Then, episode 10 came, where Saya allowed her boyfriend and penultimate school friend to be devoured.  Ought not Saya be shown a little pity?  At the same time, ought not Saya have shown more grief for the demise of yet another friend and have shown more solicitude for his survival?  Having finished end of this episode, I decided that I had had enough of the way this show trampled on everything true, good, and beautiful and could not bring myself to watch the last two episodes.

But, how do other of my dear readers feel about this show?  Do I go overboard in my criticisms?

6 comments on “A Review, or Rather Excoriation, of Blood C

  1. dmdutcher says:

    I haven’t seen Blood-C, but the original Blood: The Last Vampire showed that Saya despite her appearance was not human, and acting for her own reasons. The manga amplified it, and in essence told us that Saya had absolutely no reason to like us considering what we did to the vampires. In a way, it’s weird that in anime we have so many characters that are hybrids or crossbreeds tainted with alienness or evil act so altruistically towards people. Maybe Blood-C plays this straight; I’ll have to check it out.


    • You have a point there. But, it does seem like each of the Sayas are different. The original is a cold and efficient killer (the length of the film didn’t give her time to be anything else), the Blood+ (my favorite of the three) one is almost Shinji-esque, while the last is bubbly and courageous but insensible. It’s good to know that the manga gives Saya more depth, I might read it.

      You might want to check Blood C out, but I can’t guarantee a good experience. As much as I liked it in the beginning, I wish that I could take back the five hours I spent watching it in order to watch something truly meaningful or at least truly fun. It mostly panders to people’s dark sides, if you know what I mean.


  2. Genki Jason says:

    I hated the initial parts of Blood-C – too nice and not enough grit that the original OVA and Blood+ had. That turned out to be a deliberate tactic on the part of the makers who wanted it to be a big mystery with a shocking reveal. The anime franchise was always pulpy and blood-thirsty but the initial part of this series was too nice and too drawn out so that when the twist came it was late in the day.

    Saya is meant to be a blank slate kept in a happy world who gradually wakes up to the evil in it. At the end we have seen many elements Saya’s fragmented psyche and the effects of the control exercised on her by others.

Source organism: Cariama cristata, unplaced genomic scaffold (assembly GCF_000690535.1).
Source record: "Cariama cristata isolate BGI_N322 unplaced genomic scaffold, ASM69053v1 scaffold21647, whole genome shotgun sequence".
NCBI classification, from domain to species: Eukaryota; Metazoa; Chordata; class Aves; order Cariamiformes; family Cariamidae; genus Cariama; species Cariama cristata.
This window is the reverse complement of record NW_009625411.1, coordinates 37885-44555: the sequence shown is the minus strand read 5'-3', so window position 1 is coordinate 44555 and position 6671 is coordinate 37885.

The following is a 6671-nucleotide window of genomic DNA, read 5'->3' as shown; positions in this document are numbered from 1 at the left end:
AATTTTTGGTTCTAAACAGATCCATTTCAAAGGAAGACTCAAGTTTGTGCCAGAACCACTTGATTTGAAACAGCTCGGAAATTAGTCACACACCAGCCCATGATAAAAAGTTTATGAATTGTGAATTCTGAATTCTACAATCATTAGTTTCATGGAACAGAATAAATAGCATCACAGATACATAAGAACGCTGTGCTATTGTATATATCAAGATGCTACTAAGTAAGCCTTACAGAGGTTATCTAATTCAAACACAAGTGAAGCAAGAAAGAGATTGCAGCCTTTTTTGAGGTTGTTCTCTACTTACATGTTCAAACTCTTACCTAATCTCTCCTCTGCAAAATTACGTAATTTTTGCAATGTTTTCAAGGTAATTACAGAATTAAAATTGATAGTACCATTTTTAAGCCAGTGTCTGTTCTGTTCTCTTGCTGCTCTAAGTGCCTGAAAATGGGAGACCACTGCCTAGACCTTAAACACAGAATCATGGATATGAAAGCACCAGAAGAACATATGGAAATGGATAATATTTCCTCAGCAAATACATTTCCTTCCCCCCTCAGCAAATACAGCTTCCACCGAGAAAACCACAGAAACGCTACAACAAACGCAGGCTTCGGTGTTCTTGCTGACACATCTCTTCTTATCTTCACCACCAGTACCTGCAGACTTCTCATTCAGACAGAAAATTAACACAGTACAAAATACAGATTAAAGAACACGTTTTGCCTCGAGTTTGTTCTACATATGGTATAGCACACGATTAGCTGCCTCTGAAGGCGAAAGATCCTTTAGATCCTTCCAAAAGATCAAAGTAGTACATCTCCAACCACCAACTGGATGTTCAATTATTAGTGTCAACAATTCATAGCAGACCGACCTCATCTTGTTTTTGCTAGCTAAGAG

• My main problem with this series is that it struck me as rather vacuous. It’s possible to have either a nice, carefree series or a gritty, dark series, but a series needs heart. There must be meaning in a story.

      I thought that there might have been meaning in Saya’s relationships and her duty toward defending the town, but practically all her relationships are severed or proved false by episode 10. And Camus’ Mr. Meursault probably would have reacted with more emotion than Saya. These twists gut the meaning out of the story and makes it positively unbearable to watch. And this is coming from a fan of Ernest Hemingway, who was a member of the Lost Generation! Even if the author argues that traditional values are false, there must be an argument for another system of values or an impetus for the audience itself to seek the truth.

      But, do the last two episodes really add meaning to the story and make it worthwhile to watch?

      The original OVA and Blood+ were great experiences, though. I wish that they had been able to make the third installment as wonderful.


      • holysorrows says:

        “but practically all her relationships are severed or proved false.”

        The assumption of false relationships carries perfectly for what is revealed in those last episodes.


      • Probably. Everything might fit together in the end; but if these episodes essentially explain Saya’s inhumanity, it would not be worthwhile to me. You see, I am a humanist, so I’m more interested in exploring a human psyche. (An animal’s psyche is occasionally interesting too.) A monster’s psyche holds no interest for me, though I must say that Smaug or Grendel seem more human than Saya.


Legens, scribe sententias tuas.